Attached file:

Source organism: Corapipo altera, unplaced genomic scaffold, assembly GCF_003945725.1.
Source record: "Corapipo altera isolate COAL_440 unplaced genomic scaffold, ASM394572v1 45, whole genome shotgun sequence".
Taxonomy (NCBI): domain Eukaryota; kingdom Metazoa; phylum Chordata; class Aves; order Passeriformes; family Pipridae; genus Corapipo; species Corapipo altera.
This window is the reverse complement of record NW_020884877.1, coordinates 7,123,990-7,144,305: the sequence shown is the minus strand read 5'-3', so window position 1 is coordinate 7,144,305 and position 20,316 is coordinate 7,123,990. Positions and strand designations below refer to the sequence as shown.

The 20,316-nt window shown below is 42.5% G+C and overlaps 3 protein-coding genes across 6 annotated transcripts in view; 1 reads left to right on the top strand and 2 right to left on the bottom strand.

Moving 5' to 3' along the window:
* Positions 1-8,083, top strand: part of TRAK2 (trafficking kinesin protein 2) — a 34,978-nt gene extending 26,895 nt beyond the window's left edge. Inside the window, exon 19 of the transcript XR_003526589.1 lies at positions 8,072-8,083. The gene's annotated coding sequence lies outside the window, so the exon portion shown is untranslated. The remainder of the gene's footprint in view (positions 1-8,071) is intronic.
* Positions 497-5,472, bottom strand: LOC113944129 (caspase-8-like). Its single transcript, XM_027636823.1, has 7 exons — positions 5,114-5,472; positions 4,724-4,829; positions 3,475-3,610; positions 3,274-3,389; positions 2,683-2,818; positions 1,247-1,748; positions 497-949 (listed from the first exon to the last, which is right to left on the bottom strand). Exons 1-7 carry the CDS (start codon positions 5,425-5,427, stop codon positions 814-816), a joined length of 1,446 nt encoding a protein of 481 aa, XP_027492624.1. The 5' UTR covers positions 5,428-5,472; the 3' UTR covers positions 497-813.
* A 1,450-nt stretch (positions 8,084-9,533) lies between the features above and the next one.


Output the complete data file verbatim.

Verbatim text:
Source organism: Corapipo altera, unplaced genomic scaffold, assembly GCF_003945725.1.
Source record: "Corapipo altera isolate COAL_440 unplaced genomic scaffold, ASM394572v1 45, whole genome shotgun sequence".
Taxonomy (NCBI): domain Eukaryota; kingdom Metazoa; phylum Chordata; class Aves; order Passeriformes; family Pipridae; genus Corapipo; species Corapipo altera.
This window is the reverse complement of record NW_020884877.1, coordinates 7,123,990-7,144,305: the sequence shown is the minus strand read 5'-3', so window position 1 is coordinate 7,144,305 and position 20,316 is coordinate 7,123,990. Positions and strand designations below refer to the sequence as shown.

The 20,316-nt window shown below is 42.5% G+C and overlaps 3 protein-coding genes across 6 annotated transcripts in view; 1 reads left to right on the top strand and 2 right to left on the bottom strand.

Moving 5' to 3' along the window:
* Positions 1-8,083, top strand: part of TRAK2 (trafficking kinesin protein 2) — a 34,978-nt gene extending 26,895 nt beyond the window's left edge. Inside the window, exon 19 of the transcript XR_003526589.1 lies at positions 8,072-8,083. The gene's annotated coding sequence lies outside the window, so the exon portion shown is untranslated. The remainder of the gene's footprint in view (positions 1-8,071) is intronic.
* Positions 497-5,472, bottom strand: LOC113944129 (caspase-8-like). Its single transcript, XM_027636823.1, has 7 exons — positions 5,114-5,472; positions 4,724-4,829; positions 3,475-3,610; positions 3,274-3,389; positions 2,683-2,818; positions 1,247-1,748; positions 497-949 (listed from the first exon to the last, which is right to left on the bottom strand). Exons 1-7 carry the CDS (start codon positions 5,425-5,427, stop codon positions 814-816), a joined length of 1,446 nt encoding a protein of 481 aa, XP_027492624.1. The 5' UTR covers positions 5,428-5,472; the 3' UTR covers positions 497-813.
* A 1,450-nt stretch (positions 8,084-9,533) lies between the features above and the next one.